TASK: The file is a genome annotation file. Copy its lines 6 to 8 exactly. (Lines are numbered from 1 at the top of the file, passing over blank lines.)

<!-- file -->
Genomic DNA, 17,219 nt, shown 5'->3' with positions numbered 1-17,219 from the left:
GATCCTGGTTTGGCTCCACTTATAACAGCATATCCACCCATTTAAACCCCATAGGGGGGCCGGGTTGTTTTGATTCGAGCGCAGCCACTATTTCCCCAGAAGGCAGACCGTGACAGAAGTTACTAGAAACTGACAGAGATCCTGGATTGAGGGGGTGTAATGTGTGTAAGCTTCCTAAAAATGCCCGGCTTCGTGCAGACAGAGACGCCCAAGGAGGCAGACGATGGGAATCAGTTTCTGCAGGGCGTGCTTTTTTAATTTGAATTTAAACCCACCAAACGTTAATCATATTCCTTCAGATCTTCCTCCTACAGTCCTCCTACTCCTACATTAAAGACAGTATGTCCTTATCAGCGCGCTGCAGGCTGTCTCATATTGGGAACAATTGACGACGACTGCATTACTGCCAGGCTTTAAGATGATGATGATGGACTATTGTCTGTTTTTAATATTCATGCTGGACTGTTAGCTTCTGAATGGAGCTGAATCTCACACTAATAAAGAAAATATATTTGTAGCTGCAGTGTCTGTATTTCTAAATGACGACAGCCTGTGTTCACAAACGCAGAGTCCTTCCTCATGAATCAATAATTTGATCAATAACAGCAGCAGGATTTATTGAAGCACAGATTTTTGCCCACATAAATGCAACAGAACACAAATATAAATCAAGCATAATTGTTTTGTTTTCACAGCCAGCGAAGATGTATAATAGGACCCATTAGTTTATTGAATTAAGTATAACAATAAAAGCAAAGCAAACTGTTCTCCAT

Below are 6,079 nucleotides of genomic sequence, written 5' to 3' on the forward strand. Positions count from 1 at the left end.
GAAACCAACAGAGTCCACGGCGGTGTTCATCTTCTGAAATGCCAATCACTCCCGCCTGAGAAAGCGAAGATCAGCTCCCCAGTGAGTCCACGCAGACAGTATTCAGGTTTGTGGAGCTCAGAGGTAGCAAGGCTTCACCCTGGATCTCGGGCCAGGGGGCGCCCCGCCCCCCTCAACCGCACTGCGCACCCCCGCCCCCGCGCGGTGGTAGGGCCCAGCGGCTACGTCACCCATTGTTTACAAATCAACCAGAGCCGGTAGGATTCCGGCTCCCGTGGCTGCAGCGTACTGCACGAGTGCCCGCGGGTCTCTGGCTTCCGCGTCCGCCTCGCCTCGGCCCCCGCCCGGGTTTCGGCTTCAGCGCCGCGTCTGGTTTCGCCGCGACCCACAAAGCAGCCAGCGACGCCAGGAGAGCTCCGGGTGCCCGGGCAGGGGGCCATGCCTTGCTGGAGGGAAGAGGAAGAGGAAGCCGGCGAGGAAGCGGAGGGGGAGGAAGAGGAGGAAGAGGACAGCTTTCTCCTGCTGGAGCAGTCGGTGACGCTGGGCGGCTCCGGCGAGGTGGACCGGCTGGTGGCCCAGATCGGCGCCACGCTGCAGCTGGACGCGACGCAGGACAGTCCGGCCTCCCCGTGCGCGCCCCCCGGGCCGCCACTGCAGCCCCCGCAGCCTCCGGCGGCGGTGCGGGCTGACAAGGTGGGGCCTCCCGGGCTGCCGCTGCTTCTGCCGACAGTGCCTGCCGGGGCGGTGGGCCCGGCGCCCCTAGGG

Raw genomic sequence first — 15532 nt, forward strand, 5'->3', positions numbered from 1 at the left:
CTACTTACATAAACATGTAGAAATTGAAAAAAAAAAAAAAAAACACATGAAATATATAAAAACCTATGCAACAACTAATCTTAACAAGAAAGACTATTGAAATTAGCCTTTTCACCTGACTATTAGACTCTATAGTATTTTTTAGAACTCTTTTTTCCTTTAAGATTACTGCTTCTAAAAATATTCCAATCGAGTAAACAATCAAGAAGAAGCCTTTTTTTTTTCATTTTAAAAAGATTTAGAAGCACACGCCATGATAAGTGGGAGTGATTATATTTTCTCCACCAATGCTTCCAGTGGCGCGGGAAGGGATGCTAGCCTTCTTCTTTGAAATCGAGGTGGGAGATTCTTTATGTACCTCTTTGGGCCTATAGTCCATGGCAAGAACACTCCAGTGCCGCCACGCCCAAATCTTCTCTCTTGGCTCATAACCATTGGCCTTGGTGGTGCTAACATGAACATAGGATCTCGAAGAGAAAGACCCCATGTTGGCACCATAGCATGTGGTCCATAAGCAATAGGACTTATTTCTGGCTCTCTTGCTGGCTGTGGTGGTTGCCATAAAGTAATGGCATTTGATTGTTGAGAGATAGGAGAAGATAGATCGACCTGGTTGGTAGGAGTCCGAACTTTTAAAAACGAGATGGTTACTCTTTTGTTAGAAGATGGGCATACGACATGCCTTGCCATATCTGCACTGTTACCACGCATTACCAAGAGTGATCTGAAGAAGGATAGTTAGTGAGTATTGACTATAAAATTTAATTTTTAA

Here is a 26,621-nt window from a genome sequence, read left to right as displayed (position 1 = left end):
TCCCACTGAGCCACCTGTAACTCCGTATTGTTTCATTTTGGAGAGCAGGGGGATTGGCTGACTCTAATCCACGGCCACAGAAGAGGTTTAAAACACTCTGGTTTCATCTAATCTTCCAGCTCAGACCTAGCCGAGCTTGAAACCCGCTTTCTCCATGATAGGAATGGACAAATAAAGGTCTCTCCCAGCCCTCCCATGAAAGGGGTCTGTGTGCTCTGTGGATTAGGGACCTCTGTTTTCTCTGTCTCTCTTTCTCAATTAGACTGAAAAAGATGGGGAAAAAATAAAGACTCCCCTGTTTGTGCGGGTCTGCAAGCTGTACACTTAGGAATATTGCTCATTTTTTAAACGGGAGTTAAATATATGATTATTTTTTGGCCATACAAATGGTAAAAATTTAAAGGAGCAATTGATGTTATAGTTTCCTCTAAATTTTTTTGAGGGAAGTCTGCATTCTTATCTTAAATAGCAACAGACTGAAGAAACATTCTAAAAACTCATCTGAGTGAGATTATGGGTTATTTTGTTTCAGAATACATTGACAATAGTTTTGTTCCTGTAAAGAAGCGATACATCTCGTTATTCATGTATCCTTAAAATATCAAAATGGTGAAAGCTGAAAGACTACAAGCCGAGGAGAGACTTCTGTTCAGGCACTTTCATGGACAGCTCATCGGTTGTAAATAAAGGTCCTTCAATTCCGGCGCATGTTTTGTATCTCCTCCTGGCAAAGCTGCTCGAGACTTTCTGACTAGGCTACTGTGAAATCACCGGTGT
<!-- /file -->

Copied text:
CTACTTACATAAACATGTAGAAATTGAAAAAAAAAAAAAAAAACACATGAAATATATAAAAACCTATGCAACAACTAATCTTAACAAGAAAGACTATTGAAATTAGCCTTTTCACCTGACTATTAGACTCTATAGTATTTTTTAGAACTCTTTTTTCCTTTAAGATTACTGCTTCTAAAAATATTCCAATCGAGTAAACAATCAAGAAGAAGCCTTTTTTTTTTCATTTTAAAAAGATTTAGAAGCACACGCCATGATAAGTGGGAGTGATTATATTTTCTCCACCAATGCTTCCAGTGGCGCGGGAAGGGATGCTAGCCTTCTTCTTTGAAATCGAGGTGGGAGATTCTTTATGTACCTCTTTGGGCCTATAGTCCATGGCAAGAACACTCCAGTGCCGCCACGCCCAAATCTTCTCTCTTGGCTCATAACCATTGGCCTTGGTGGTGCTAACATGAACATAGGATCTCGAAGAGAAAGACCCCATGTTGGCACCATAGCATGTGGTCCATAAGCAATAGGACTTATTTCTGGCTCTCTTGCTGGCTGTGGTGGTTGCCATAAAGTAATGGCATTTGATTGTTGAGAGATAGGAGAAGATAGATCGACCTGGTTGGTAGGAGTCCGAACTTTTAAAAACGAGATGGTTACTCTTTTGTTAGAAGATGGGCATACGACATGCCTTGCCATATCTGCACTGTTACCACGCATTACCAAGAGTGATCTGAAGAAGGATAGTTAGTGAGTATTGACTATAAAATTTAATTTTTAA

Here is a 26,621-nt window from a genome sequence, read left to right as displayed (position 1 = left end):
TCCCACTGAGCCACCTGTAACTCCGTATTGTTTCATTTTGGAGAGCAGGGGGATTGGCTGACTCTAATCCACGGCCACAGAAGAGGTTTAAAACACTCTGGTTTCATCTAATCTTCCAGCTCAGACCTAGCCGAGCTTGAAACCCGCTTTCTCCATGATAGGAATGGACAAATAAAGGTCTCTCCCAGCCCTCCCATGAAAGGGGTCTGTGTGCTCTGTGGATTAGGGACCTCTGTTTTCTCTGTCTCTCTTTCTCAATTAGACTGAAAAAGATGGGGAAAAAATAAAGACTCCCCTGTTTGTGCGGGTCTGCAAGCTGTACACTTAGGAATATTGCTCATTTTTTAAACGGGAGTTAAATATATGATTATTTTTTGGCCATACAAATGGTAAAAATTTAAAGGAGCAATTGATGTTATAGTTTCCTCTAAATTTTTTTGAGGGAAGTCTGCATTCTTATCTTAAATAGCAACAGACTGAAGAAACATTCTAAAAACTCATCTGAGTGAGATTATGGGTTATTTTGTTTCAGAATACATTGACAATAGTTTTGTTCCTGTAAAGAAGCGATACATCTCGTTATTCATGTATCCTTAAAATATCAAAATGGTGAAAGCTGAAAGACTACAAGCCGAGGAGAGACTTCTGTTCAGGCACTTTCATGGACAGCTCATCGGTTGTAAATAAAGGTCCTTCAATTCCGGCGCATGTTTTGTATCTCCTCCTGGCAAAGCTGCTCGAGACTTTCTGACTAGGCTACTGTGAAATCACCGGTGT